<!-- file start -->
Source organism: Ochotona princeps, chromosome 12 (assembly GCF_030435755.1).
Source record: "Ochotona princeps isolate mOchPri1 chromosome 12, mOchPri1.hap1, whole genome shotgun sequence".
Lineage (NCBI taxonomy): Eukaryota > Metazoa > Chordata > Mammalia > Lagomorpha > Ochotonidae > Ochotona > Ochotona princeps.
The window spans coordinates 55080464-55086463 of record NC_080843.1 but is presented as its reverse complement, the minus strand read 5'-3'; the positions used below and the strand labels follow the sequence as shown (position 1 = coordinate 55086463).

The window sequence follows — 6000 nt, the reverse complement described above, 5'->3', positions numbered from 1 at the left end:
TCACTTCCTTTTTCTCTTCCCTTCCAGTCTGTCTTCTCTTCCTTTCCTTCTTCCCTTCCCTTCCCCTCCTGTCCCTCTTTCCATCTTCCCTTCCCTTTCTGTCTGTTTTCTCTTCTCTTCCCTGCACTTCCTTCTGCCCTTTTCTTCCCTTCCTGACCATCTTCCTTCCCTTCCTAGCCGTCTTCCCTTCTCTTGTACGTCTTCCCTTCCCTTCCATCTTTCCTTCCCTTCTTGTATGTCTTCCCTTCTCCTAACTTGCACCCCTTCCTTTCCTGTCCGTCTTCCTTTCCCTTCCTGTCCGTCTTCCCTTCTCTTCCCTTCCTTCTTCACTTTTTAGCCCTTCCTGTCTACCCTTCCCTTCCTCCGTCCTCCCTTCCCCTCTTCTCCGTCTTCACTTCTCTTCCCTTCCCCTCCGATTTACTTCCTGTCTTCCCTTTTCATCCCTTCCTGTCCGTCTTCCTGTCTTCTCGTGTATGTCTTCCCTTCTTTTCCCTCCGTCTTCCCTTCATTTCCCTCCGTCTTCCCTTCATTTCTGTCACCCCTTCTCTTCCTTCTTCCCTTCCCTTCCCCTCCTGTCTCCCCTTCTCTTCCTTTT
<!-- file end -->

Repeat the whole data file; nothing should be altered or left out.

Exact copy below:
Source organism: Ochotona princeps, chromosome 12 (assembly GCF_030435755.1).
Source record: "Ochotona princeps isolate mOchPri1 chromosome 12, mOchPri1.hap1, whole genome shotgun sequence".
Lineage (NCBI taxonomy): Eukaryota > Metazoa > Chordata > Mammalia > Lagomorpha > Ochotonidae > Ochotona > Ochotona princeps.
The window spans coordinates 55080464-55086463 of record NC_080843.1 but is presented as its reverse complement, the minus strand read 5'-3'; the positions used below and the strand labels follow the sequence as shown (position 1 = coordinate 55086463).

The window sequence follows — 6000 nt, the reverse complement described above, 5'->3', positions numbered from 1 at the left end:
TCACTTCCTTTTTCTCTTCCCTTCCAGTCTGTCTTCTCTTCCTTTCCTTCTTCCCTTCCCTTCCCCTCCTGTCCCTCTTTCCATCTTCCCTTCCCTTTCTGTCTGTTTTCTCTTCTCTTCCCTGCACTTCCTTCTGCCCTTTTCTTCCCTTCCTGACCATCTTCCTTCCCTTCCTAGCCGTCTTCCCTTCTCTTGTACGTCTTCCCTTCCCTTCCATCTTTCCTTCCCTTCTTGTATGTCTTCCCTTCTCCTAACTTGCACCCCTTCCTTTCCTGTCCGTCTTCCTTTCCCTTCCTGTCCGTCTTCCCTTCTCTTCCCTTCCTTCTTCACTTTTTAGCCCTTCCTGTCTACCCTTCCCTTCCTCCGTCCTCCCTTCCCCTCTTCTCCGTCTTCACTTCTCTTCCCTTCCCCTCCGATTTACTTCCTGTCTTCCCTTTTCATCCCTTCCTGTCCGTCTTCCTGTCTTCTCGTGTATGTCTTCCCTTCTTTTCCCTCCGTCTTCCCTTCATTTCCCTCCGTCTTCCCTTCATTTCTGTCACCCCTTCTCTTCCTTCTTCCCTTCCCTTCCCCTCCTGTCTCCCCTTCTCTTCCTTTT